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The Database of Ornament

    THE pale sky that lies above a world ending in decrepitude
will perhaps pass away with the clouds : the tattered purple
of the sunset is fading in a river sleeping on the horizon
submerged in sunlight and in water. The trees are tired ;
and, beneath their whitened leaves (whitened by the dust
of time rather than by that of the roads,) rises the canvas
house of the Interpreter of Past Things : many a lamp awaits the twilight and
lightens the faces of an unhappy crowd, conquered by the immortal malady
and the sin of the centuries, of men standing by their wretched accomplices
quick with the miserable fruit with which the world shall perish. In the
unquiet silence of every eye supplicating yonder sun, which, beneath the water,
sinks with the despair of a cry, listen to the simple patter of the showman :
” Xo sign regales you of the spectacle within, for there is not now a painter
capable of presenting any sad shadow of it. I bring alive (and preserved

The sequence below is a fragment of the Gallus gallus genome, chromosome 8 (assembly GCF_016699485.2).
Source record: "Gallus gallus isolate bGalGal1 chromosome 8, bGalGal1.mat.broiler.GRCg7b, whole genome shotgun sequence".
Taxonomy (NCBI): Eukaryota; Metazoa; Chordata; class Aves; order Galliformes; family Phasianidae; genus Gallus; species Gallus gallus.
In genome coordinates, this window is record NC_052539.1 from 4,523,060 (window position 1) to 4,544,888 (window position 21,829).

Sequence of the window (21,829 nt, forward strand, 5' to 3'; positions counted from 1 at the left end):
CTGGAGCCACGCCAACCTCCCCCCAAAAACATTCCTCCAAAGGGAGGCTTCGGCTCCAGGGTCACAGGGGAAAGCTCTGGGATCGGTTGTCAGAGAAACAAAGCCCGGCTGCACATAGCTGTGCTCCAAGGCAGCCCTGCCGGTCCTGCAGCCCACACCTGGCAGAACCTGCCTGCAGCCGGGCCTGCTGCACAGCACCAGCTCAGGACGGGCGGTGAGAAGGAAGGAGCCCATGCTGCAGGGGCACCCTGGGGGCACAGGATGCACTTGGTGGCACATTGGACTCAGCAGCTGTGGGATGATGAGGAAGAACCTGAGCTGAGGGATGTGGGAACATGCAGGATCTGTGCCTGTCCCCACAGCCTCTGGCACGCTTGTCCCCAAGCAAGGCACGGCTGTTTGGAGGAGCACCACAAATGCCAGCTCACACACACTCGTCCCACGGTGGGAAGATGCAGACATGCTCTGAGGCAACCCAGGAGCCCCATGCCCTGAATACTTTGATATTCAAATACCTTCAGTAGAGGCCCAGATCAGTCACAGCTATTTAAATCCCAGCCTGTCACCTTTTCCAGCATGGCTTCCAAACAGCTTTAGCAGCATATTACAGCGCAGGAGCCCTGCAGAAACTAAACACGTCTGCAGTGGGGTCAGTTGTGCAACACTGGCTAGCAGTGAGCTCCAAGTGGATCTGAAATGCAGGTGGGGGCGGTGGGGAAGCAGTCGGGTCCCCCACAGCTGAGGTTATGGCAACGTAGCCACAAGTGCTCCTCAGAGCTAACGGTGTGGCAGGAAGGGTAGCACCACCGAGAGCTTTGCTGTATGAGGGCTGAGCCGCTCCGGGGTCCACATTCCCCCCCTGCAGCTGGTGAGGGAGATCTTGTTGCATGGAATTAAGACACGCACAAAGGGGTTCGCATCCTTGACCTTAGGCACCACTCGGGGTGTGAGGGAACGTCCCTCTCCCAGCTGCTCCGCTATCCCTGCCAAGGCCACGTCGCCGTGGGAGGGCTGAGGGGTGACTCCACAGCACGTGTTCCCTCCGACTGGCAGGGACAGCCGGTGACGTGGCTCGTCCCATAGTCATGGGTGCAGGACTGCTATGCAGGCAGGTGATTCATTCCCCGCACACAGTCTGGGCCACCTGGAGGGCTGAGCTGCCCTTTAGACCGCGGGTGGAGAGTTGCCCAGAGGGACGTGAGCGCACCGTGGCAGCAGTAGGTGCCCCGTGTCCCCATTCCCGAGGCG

through the years by sovereign science) a woman of old time. Some folly,
original and simple, an ecstasy of gold, I know not what ! which she names
her hair, falls with the grace of rich stuffs about her face, which contrasts
with the bloodlike nudity of her lips. In place of the vain gown, she has a
body ; and the eyes, though like rare stones, are not worth the look that leaps
from the happy flesh : the breasts, raised as if filled with an eternal milk, are
pointed to the sky, and the smooth limbs still keep the salt of the primal
sea.” Remembering their poor wives, bald, morbid, and full of horror, the
husbands press fonvard : and the wives, too, impelled by melancholy curiosity,
wish to see.

    When all have looked upon the noble creature, vestige of an epoch already
accursed, some, indifferent, not having the power to comprehend, but others,

                           THE FUTURE PHENOMENON                 99

whelmed in grief and their eyelids wet with tears of resignation, gaze at each
other ; whilst the poets of these times, feeling their dead eyes brighten, drag
themselves to their lamps, their brains drunk for a moment with a vague
glory, haunted with Rhythm, and forgetful that they live in an age that has
outlived beauty.

                                                                                                GEORGE MOORE.

MLA citation:

Mallarmé, Stéphane. “The Future Phenomenon.” Translated by George Moore. The Savoy vol. 3, July 1896, pp. 98-99. Savoy Digital Edition, edited by Christopher Keep and Lorraine Janzen Kooistra, 2018-2020. Yellow Nineties 2.0, Ryerson University Centre for Digital Humanities, 2019.